With the publication last month (April 2009) of Jeffrey Shandler’s book, Jews, God and Videotape: Religion and Media in America (more on this another time), it is a good moment to re-publish my review of Entertaining America: Jews, Movies and Broadcasting by J. Hoberman and Jeffrey Shandler (Jewish Museum, New York & Princeton University Press, Princeton and Oxford, 2003), which appeared in the Australian Jewish News in late 2003.
In all of my years of writing film reviews for the Australian Jewish News, I thought I had seen just about every possible book that could be written on Jewish film. I am thrilled that I was wrong, because Entertaining America: Jews, Movies and Broadcasting by J. Hoberman and Jeffrey Shandler is without doubt the most interesting, accessible, complete and – indeed – entertaining Jewish film book of them all. The thesis may not be as original as Neal Gabler’s An Empire of Their Own: How the Jews Invented Hollywood or as encyclopaedic as Patricia Erens’ The Jew in American Cinema or Lester Friedman’s Hollywood’s Image of the Jew, but Entertaining America is truly unique in its scope.
Hoberman (film critic for The Village Voice and author of a noted book on Yiddish film) and Shandler (a Rutgers University professor and expert on Holocaust film, amongst other topics) have put together a book which operates as lavishly illustrated social and film history (more than 400 pictures in 334 pages), coffee table enjoyment with the capacity to dip in and dip out for even a moment or two and academic rigour with contributions from eleven other scholars and film writers. The book also simultaneously acts as a catalogue of the 2003 “Entertaining America” exhibition at New York’s Jewish Museum and the Jewish Museum of Maryland in Baltimore. (Click here for the online version of the exhibition.)
This is a book which takes popular culture seriously, but appreciates its role in society. Why are we Jews so desperately interested in our own screen images and how has this portrayal changed over the course of the last 100 years? After a few articles on the early nickelodeons, this book gallops through the Hollywood moguls (Gabler territory), Jewish radio (the first time I have seen this seriously discussed in a book), individual stars, Jewish characters and themes, Jewish television (a particularly wonderful article on Seinfeld) and a 35-page “timeline”. This is the first book (and may be the last) which has complete articles on Theda Bara, the Marx brothers, Betty Boop, Superman, Anne Frank, Dustin Hoffman, Adam Sandler, Howard Stern and Gertrude Berg & the Goldbergs on radio, TV & stage. Shandler has an article about how Chabad has effectively used electronic communications media to disseminate its messages, and Hoberman has compiled a “Bill Clinton Hollywood President chronology”, charting Clinton’s engagement with (predominantly Jewish and liberal) Hollywood figures.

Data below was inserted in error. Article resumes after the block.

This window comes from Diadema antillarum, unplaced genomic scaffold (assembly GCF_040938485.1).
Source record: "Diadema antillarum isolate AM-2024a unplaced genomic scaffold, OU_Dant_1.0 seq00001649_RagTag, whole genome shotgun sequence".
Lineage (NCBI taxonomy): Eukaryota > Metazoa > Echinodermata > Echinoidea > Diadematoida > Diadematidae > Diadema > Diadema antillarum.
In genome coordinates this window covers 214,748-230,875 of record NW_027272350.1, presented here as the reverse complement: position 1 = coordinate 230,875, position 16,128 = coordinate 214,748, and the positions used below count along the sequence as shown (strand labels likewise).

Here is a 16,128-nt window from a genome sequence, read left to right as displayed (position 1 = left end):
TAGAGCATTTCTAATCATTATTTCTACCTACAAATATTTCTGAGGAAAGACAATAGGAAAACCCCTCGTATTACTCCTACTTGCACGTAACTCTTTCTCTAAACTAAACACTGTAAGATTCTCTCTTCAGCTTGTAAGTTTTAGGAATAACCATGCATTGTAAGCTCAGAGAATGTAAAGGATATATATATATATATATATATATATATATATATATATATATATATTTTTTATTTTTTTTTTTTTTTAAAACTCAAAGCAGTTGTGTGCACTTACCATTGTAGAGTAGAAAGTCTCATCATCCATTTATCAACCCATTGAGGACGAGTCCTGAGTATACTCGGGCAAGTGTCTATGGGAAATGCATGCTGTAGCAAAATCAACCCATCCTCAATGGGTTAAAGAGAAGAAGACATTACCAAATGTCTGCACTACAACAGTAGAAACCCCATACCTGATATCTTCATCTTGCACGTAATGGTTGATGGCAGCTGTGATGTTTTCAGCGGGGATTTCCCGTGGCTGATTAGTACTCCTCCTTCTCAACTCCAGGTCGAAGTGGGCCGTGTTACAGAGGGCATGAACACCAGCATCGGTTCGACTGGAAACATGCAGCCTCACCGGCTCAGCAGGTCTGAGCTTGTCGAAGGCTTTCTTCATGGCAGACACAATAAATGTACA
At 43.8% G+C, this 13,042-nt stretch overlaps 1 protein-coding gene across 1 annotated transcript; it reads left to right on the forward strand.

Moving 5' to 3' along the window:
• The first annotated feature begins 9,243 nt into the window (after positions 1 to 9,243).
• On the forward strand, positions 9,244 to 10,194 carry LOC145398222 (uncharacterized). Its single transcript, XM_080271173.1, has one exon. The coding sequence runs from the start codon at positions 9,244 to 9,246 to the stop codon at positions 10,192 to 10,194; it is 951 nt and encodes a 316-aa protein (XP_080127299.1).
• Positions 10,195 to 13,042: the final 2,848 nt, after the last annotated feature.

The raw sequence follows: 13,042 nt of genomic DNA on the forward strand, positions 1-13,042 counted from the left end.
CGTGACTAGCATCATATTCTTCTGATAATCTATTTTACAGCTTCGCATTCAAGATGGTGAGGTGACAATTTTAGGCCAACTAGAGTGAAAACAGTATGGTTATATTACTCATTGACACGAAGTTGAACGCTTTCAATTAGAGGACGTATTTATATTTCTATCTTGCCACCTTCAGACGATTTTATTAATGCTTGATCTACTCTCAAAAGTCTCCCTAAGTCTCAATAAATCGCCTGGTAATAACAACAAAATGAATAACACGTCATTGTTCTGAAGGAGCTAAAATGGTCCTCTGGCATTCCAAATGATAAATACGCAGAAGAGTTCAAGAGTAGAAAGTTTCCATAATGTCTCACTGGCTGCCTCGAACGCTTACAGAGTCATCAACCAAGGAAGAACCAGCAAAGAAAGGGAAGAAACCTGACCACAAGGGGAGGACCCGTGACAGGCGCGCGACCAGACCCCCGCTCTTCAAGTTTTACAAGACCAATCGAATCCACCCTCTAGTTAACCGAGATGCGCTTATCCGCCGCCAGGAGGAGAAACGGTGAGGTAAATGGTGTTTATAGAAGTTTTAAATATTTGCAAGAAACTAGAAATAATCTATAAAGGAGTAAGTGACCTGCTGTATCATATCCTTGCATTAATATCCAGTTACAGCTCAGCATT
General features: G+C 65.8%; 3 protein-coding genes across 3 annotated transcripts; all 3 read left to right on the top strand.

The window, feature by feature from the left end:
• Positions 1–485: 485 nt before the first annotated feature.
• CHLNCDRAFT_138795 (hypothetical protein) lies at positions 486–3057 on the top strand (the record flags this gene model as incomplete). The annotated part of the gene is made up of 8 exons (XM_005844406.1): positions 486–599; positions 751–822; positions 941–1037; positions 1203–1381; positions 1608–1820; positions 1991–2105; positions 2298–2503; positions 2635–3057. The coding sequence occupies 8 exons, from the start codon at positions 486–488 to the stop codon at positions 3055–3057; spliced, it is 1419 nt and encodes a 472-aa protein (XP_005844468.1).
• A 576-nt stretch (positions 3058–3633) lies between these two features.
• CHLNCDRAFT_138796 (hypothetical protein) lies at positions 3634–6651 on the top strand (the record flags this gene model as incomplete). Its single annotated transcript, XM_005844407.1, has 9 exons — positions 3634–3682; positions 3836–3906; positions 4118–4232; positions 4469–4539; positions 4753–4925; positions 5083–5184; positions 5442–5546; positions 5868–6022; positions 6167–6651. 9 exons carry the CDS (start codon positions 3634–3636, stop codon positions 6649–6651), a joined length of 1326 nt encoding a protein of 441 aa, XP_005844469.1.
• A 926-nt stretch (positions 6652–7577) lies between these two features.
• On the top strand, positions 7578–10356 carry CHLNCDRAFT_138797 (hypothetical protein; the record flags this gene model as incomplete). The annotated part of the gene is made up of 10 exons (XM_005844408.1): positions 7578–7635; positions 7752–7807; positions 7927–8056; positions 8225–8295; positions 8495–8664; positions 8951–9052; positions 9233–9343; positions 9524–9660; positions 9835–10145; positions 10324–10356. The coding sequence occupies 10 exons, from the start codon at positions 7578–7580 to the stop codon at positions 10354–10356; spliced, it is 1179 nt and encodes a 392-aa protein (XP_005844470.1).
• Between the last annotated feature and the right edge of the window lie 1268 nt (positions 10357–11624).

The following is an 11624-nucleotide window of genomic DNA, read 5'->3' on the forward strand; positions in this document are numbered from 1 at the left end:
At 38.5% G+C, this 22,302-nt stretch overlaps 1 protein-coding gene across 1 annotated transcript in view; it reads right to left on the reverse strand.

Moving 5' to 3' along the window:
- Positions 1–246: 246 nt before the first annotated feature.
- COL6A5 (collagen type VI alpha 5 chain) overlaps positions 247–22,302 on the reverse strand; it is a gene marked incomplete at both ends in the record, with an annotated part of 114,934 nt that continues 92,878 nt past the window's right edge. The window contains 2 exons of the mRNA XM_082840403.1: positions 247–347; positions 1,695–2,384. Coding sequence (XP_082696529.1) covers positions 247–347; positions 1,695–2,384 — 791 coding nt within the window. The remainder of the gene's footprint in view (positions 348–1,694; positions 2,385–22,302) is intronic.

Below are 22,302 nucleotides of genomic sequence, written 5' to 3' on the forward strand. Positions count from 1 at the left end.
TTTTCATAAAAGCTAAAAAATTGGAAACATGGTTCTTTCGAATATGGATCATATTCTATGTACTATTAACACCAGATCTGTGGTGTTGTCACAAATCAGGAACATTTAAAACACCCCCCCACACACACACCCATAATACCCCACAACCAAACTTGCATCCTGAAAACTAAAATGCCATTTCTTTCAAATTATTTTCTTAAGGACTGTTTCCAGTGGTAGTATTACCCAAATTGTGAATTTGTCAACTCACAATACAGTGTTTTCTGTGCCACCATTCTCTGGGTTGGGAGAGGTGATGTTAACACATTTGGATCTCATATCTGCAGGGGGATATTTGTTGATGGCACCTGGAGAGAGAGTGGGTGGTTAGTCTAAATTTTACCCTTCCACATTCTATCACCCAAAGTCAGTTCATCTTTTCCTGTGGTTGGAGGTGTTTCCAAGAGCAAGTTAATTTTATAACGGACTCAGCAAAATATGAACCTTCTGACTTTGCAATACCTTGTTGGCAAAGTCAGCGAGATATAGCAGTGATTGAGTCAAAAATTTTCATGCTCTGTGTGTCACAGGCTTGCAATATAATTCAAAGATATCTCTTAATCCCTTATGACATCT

Aside from great pictures and excellent writing, Entertaining America is so successful in part because of its sense of fun. These people are having a good time, and they want to share it with us, the readers. There are extensive surprises; here are a few of my favourites: a reproduction of The Jazz Singer 1927 original souvenir program; The Jazz Singer chronology from 1886 when Al Jolson was born to 1998, when the original film placed ninetieth on the American Film Institute’s list of 100 best American movies; Deborah Dash Moore’s articulate re-counting of bringing the book Exodus to screen; (my) discovery of former screenwriter/producer Dori Carter’s Hollywood novel entitled Beautiful WASPs Having Sex (I promptly searched out a remaindered copy in a Boston book warehouse); the map of nickelodeon theatres on New York’s Lower East Side in 1910; and a delightful article by Susan Wender about Marilyn Monroe’s Jewish conversion – including a copy of her July 1st 1956 Certificate of Conversion, duly witnessed by husband and playwright Arthur Miller. (The original appeared in the Jewish Museum exhibition.)
The view of this book, of course, is unashamedly American (hey, they invented Hollywood, so who can blame them?), but only a few topics and personalities will be unfamiliar to readers in Australia and elsewhere. With its extraodinary research and archival treasures, Entertaining America: Jews, Movies and Broadcasting is a breathtaking and inspiring achievement. This book does the almost impossible: it is capable of being assigned as a required text for university courses on Jewish film, of sitting comfortably on film critics’ bookshelves or in the lounge rooms of Jewish households around the world.